• Both renewing and new visitors get the same options (change of address, no pre-populated fields)

The second iteration:

2007 landing page design:

Related:  Clarifying Your Marketing Objective: The danger of asking “how?” too soon

In the redesign, the page had more supporting graphics, gave more information and shortened the form.

Case study 2: 2007 landing page design

Analysis:

This page expresses the value proposition much more strongly through headline, magazine covers, and intro paragraph. Other page elements have also been improved:

  • Testimonials support the value proposition and reduce anxiety about the credibility of the offer
  • Shorter form reduced friction

With this improved treatment, subscriptions stopped declining but they remained flat.

2008 landing page design:

In 2008 Sarah Frazier and Joseph Haddock attended a MarketingExperiments Landing Page Optimization Workshop. In mid 2008 they launched a new page with design inspired by Conversion Sequence principles.

While this page was accessible through many channels (links on partner pages, banner ads, email), the renewal page is only accessible via a link in the email. Frazier took away from the LPO the idea to tailor the top message on the page according to the marketing angle of the campaign.

Another strategy visible on these pages suggests that separating your value proposition and calls to action from the supporting copy can be an effective way to mirror your visitor’s thought process.

Landing page timeline:

Results:

In the first four months after its implementation, treatment 2 outperformed treatment 1 with a 21% increase in net subscriptions for email and internet.

In an interview, Frazier explained the value of this increase to the company, “This increase over this four-month period represents an $8,000 savings to us that we didn’t have to spend on more expensive mediums, like telemarketing.”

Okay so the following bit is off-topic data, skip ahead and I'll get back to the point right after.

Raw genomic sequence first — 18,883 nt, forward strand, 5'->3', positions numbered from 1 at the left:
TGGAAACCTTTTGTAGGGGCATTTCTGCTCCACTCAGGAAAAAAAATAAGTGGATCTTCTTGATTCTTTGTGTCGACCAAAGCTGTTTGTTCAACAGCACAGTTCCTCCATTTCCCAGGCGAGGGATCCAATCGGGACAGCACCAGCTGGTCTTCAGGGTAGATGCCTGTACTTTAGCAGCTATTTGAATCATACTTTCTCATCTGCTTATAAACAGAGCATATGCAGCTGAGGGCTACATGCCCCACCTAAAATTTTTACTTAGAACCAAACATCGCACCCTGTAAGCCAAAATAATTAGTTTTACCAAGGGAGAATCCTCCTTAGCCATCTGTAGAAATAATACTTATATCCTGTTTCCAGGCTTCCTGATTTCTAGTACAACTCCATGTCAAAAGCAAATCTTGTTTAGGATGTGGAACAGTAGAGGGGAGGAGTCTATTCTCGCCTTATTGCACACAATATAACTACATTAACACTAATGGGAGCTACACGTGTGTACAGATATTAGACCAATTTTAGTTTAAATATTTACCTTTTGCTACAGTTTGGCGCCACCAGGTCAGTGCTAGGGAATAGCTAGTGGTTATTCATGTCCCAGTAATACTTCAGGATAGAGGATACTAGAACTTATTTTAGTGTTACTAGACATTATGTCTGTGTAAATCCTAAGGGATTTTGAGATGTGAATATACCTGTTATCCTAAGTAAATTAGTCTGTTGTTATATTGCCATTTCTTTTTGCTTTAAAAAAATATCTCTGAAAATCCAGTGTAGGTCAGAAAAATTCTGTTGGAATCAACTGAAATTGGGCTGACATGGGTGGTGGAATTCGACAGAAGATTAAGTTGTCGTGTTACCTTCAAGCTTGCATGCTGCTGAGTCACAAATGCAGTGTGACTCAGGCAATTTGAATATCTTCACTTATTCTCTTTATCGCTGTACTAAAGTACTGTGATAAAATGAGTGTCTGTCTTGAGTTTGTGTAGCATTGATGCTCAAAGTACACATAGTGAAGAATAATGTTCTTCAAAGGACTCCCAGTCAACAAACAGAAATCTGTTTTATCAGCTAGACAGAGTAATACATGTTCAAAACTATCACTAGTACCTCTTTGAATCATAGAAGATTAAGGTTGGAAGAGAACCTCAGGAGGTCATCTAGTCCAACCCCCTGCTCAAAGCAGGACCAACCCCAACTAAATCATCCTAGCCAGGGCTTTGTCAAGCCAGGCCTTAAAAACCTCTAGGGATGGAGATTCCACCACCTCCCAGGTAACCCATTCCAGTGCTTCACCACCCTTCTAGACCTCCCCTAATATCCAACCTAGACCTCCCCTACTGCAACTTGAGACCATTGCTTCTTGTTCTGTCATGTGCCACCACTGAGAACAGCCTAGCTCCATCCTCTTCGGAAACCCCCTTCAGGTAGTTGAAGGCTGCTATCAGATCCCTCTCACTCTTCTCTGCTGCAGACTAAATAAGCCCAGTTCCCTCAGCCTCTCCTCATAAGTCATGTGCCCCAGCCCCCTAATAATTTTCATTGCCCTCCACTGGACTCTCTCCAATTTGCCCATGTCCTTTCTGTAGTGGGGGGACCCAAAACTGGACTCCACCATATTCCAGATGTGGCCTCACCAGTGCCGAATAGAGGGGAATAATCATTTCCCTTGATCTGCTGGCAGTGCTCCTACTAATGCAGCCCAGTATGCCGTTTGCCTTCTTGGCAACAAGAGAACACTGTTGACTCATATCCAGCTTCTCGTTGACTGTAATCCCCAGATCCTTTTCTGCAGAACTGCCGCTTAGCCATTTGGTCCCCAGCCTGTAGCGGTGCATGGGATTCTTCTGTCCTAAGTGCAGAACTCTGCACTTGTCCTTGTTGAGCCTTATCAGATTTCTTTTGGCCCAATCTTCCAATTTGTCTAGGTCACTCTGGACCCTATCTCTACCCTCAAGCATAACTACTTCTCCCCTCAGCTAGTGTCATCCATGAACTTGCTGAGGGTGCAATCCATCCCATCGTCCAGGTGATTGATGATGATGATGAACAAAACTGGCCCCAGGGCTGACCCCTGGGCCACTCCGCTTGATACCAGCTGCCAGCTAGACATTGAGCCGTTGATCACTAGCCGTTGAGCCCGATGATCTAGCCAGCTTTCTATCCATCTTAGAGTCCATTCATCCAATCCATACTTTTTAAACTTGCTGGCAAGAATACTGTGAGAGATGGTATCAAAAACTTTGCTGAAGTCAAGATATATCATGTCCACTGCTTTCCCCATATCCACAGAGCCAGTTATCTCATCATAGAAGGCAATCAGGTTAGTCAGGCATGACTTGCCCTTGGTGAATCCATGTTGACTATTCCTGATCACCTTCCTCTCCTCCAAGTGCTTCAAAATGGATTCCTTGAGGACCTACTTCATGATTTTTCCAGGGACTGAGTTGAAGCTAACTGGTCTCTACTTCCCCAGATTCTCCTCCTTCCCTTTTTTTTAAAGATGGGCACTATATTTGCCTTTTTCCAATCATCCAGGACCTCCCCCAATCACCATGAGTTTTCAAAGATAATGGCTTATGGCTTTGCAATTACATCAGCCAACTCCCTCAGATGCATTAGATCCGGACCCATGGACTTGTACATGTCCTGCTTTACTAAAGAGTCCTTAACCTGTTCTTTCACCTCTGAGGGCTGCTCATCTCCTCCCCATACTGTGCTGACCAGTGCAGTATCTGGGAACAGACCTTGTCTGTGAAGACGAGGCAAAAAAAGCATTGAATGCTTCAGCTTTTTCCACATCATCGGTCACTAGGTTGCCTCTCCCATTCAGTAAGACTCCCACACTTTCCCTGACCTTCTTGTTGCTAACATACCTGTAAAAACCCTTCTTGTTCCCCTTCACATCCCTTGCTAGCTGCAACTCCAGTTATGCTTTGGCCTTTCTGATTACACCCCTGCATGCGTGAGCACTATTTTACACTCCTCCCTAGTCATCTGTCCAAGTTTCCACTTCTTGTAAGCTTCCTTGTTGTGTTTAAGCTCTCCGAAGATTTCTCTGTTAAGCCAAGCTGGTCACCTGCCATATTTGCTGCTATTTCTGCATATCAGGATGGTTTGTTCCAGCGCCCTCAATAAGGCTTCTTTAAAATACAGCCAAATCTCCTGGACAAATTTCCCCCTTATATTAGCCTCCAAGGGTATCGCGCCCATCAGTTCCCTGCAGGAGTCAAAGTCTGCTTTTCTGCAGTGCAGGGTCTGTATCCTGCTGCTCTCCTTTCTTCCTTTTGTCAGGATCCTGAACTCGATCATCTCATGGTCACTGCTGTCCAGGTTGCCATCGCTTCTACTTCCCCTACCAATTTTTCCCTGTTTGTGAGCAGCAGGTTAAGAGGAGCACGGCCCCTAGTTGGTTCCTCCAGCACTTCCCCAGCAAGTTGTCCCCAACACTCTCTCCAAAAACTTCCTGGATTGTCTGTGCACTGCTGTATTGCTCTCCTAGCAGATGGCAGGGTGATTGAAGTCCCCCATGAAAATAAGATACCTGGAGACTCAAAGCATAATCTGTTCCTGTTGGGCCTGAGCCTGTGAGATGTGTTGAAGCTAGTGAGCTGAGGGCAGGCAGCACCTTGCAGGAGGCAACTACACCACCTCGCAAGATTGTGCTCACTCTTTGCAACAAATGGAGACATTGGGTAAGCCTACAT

Analysis:

The ability to customize the expression of this page’s value proposition based on prospect motivation is essential to this page’s effectiveness.

In addition:

  • Continuity of message from email campaign strengthens the value proposition for repeat subscribers
  • Shortened primary copy and a narrower column reduce friction
  • Clear headline, sub-headline, and call to action reduce friction
  • Strong graphic on the right may skew eye path
  • Ad and navigation in header distract from page’s objective

Suggestions for future tests:

Caste study 2: suggestions for future tests
  • Strengthen the headline for prospects (“Subscribe” does not communicate value)
  • Test breaking up the copy into short bullet points and paragraph text to make it even easier to process “at a glance”
  • Test a two-step form, where you substantially reduce friction by only capturing a sub-set of the information that will allow you to re-market to those that don’t complete both steps

Key Point: Look for effective ways to sequence your customers’ thought process, such as customizing your message and keeping your form fields to the minimum required.

In B2B marketing, a certain amount of expertise and intention on the part of the prospect is often assumed. A trained financial advisor seeking a subscription to a financial publication is, after all, not your casual shopper. However, simply because prospects are professionals looking for goods and services that support their work initiatives does not mean that page design can afford to be any less vigilant regarding unsupervised thinking. Regardless of the professionalism or experience level of your audience, your page must offer structure to your visitor.

The second case study followed the development of an established landing page over several years. Marketers who are working with a number of pages or wearing many hats within a small organization must often take optimization at a slower pace, but the persistence does pay off.

Case Study #3: Clixo

Background:

Clixo is an internet marketing agency based in Denver, CO, focused on strategic search engine optimization. Their client, BlueFolder, an award winning software service, offers free trial sign-ups that are then converted into sales by their sales staff.